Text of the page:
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Antieau Math 131a Homework

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131 C - Topics in Analysis: Measure Theory - Spring 2013 - UCLA


Time: 11am MWF for lectures and 11am T for discussion.

Course webpage:.
Course discussion site:.

Office hours: 12-1 MF and 1-2 W in my office, .
TA: Ben Krause ().
TA office hours: TBA.

Book: Stein and Shakarchi, Real Analysis: Measure Theory, Integration, and Hilbert Spaces, Princeton University Press, ISBN: 0-691-11386-6. We will cover chapters 1 and 2, and parts of chapters 4-6.

Important dates:
  • 5/27 - Memorial Day. No class.
  • 6/11 - Final exam. The final will be a cumulative take-home exam and will be due at 5:00pm on Friday 14 June.

Problem sets:
  • Set 1 - Due 4/16 - Exercises from Chapter 1: 1, 4, 9-11, 13, 16, 22, 33, 35, 36. Problems from Chapter 1: 1, 5.
  • Set 2 - Due 5/7 - Exercises from Chapter 2: 2, 5, 6, 7, 9, 10, 11, 12, 16, 20, 21. Problem from Chapter 2: 3.
  • Set 3 - Due 5/21 - Exercises from Chapter 4: 2, 4, 5, 7, 8, 9, 11, 12. Problem from Chapter 4: 1.
  • Set 4 - Due 6/7 - Exercises 3: 1, 4. Exercises from Chapter 4: 30, 31. Exercises from Chapter 5: 1, 2. Exercises from Chapter 6: 16, 17, 21, 24. Problem from Chapter 6: 6.

  • The final raw score will be computed with the following weights: 60% problem sets and 40% final.
  • You can work collectively on the homework, but not on the final. You can also look to other sources for solutions. However, you must cite any outside source you have used in finding your solution. And, you must write up your solution in your own words.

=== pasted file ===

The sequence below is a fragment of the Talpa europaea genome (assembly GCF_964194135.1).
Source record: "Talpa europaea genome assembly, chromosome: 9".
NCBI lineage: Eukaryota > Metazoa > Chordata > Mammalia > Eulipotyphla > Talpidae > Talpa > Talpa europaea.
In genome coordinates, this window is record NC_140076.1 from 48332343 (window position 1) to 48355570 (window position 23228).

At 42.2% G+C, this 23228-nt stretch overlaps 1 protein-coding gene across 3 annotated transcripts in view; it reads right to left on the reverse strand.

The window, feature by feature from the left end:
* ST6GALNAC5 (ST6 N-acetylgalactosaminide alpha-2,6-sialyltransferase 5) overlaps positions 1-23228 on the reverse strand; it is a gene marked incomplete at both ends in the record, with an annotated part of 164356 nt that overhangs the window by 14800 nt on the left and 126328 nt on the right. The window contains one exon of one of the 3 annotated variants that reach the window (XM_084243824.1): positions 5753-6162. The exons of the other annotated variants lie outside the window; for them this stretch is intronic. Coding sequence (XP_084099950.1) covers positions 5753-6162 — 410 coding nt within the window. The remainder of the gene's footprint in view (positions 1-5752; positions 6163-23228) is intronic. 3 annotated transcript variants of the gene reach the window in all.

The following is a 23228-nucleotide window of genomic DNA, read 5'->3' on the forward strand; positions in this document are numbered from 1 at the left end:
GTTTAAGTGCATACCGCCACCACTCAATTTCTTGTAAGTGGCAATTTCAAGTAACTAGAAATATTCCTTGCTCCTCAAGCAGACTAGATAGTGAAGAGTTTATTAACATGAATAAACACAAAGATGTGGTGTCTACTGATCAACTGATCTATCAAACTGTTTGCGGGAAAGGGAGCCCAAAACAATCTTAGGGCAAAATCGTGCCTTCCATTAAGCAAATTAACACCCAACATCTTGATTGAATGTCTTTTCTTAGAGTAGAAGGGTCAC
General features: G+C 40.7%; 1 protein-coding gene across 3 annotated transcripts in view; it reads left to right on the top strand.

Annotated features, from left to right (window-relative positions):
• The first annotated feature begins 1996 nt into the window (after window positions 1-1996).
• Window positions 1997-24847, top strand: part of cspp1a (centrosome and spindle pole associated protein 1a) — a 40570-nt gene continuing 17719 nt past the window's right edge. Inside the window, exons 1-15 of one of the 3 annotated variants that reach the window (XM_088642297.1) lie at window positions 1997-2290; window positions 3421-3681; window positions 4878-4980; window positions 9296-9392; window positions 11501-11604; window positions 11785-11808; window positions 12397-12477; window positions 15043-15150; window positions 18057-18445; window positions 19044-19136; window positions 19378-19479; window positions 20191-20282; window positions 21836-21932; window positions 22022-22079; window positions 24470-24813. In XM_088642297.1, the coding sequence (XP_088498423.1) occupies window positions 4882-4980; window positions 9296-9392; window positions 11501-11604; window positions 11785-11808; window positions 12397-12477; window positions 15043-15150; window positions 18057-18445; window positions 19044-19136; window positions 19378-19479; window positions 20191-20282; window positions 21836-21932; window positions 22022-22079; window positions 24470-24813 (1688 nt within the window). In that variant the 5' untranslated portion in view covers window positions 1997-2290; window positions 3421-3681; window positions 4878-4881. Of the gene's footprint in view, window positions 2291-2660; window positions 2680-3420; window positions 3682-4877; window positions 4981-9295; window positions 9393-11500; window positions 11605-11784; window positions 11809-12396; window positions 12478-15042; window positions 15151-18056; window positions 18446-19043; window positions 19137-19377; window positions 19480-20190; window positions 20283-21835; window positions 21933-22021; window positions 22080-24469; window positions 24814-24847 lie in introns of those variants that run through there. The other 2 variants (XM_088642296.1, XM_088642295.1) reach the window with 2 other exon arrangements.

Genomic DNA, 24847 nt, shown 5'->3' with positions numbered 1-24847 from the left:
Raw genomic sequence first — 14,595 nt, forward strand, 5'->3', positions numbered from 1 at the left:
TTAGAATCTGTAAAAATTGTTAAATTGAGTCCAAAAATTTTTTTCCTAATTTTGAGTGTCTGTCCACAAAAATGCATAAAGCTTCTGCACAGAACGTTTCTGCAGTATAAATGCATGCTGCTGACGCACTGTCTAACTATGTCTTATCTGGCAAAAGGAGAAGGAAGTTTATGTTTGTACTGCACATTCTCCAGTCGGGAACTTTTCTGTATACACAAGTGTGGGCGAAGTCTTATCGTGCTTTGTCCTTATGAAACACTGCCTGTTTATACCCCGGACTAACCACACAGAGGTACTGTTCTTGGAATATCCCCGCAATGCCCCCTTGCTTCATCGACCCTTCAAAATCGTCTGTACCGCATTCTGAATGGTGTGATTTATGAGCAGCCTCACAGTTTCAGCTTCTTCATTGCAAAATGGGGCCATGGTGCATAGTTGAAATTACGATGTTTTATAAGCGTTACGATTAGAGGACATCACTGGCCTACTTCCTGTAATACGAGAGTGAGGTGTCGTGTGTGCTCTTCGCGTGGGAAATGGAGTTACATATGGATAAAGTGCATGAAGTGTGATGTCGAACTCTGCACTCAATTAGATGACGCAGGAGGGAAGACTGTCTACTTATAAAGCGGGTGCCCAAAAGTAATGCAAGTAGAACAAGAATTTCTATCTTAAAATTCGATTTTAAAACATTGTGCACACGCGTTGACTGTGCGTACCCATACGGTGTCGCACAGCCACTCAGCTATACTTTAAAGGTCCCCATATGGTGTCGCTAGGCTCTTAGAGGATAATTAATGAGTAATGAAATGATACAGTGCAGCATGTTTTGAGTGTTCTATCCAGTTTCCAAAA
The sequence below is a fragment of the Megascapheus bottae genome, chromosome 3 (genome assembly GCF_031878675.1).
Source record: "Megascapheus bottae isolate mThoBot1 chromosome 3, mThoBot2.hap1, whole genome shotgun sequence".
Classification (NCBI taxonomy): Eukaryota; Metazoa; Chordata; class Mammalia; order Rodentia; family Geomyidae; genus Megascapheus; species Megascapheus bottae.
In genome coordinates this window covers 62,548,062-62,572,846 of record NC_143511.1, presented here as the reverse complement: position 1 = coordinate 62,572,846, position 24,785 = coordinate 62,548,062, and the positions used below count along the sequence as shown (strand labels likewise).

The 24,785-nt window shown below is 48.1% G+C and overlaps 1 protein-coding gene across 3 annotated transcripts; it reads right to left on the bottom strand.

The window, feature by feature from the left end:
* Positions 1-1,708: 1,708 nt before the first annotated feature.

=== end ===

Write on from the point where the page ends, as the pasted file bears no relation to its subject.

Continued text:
• I suggest you make a serious attempt at each problem before consulting a peer or another text. A serious attempt means thinking for at least an hour about the problem.
  • This class is about measure theory, but it is also about continuing to learn how to write good, even perfect, proofs. Thus, grading will be based on correctness and presentation. Both are required to receive an A. Good presentation means that your proofs should be written to the same standard as those in the textbook. This includes for instance writing in full sentences, correct use of quantifiers, and correct disposal of cases.
  • This might require you to write and rewrite your solutions.
  • Each problem will be graded with a score from 1 to 4.
    • 4 - Perfect proof. Correct and written to the standard of the text.
    • 3 - Logically correct proof, although the presentation leaves something to be desired.
    • 2 - Good idea for a proof, but with some missed cases or false statements. Otherwise, good presentation.
    • 1 - Some idea for a proof, but largely incorrect, with poor presentation.
    Roughly speaking, I expect an A grade will mean mostly 4s, a B+ grade mostly 3s and a B grade mostly 2s.
  • A grade of 'F' will be assigned to any student who misses the final. Incompletes are reserved for those who have completed all of the work for the class, including the midterm, but who, for a legitimate, documented reason, miss the final.
  • I encourage everyone to use the free discussion board for discussion of the class. You may go to the website and enroll in MATH 131C. This is a site that allows everyone to ask and answer questions. It is my hope that you will help each other out on the site. If there are questions about policies, exams, etc, please post them on piazza as well. I will answer them there so that the answers will be public and useful to other students.
  • However, please look at previous questions and this syllabus before posting a new question. In other words, RTFM.
  • You may post anonymously, for reference.
  • You may give us anonymous feedback by posting a private note on piazza.
  • If you wish to request an accommodation due to a disability, please contact the Office for Students with Disabilities as soon as possible at A255 Murphy Hall, (310) 825-1501, (310) 206-6083 (telephone device for the deaf). Website:
  • This class will use the myUCLA gradebook facility.
  • Come to office hours!

Catalogue description: 131C. Topics in Analysis. (4) Lecture, three hours; discussion, one hour. Requisites: courses 131A-131B. Advanced topics in analysis, such as Lebesgue integral, integration on manifolds, harmonic analysis. Content varies from year to year. May be repeated for credit by petition.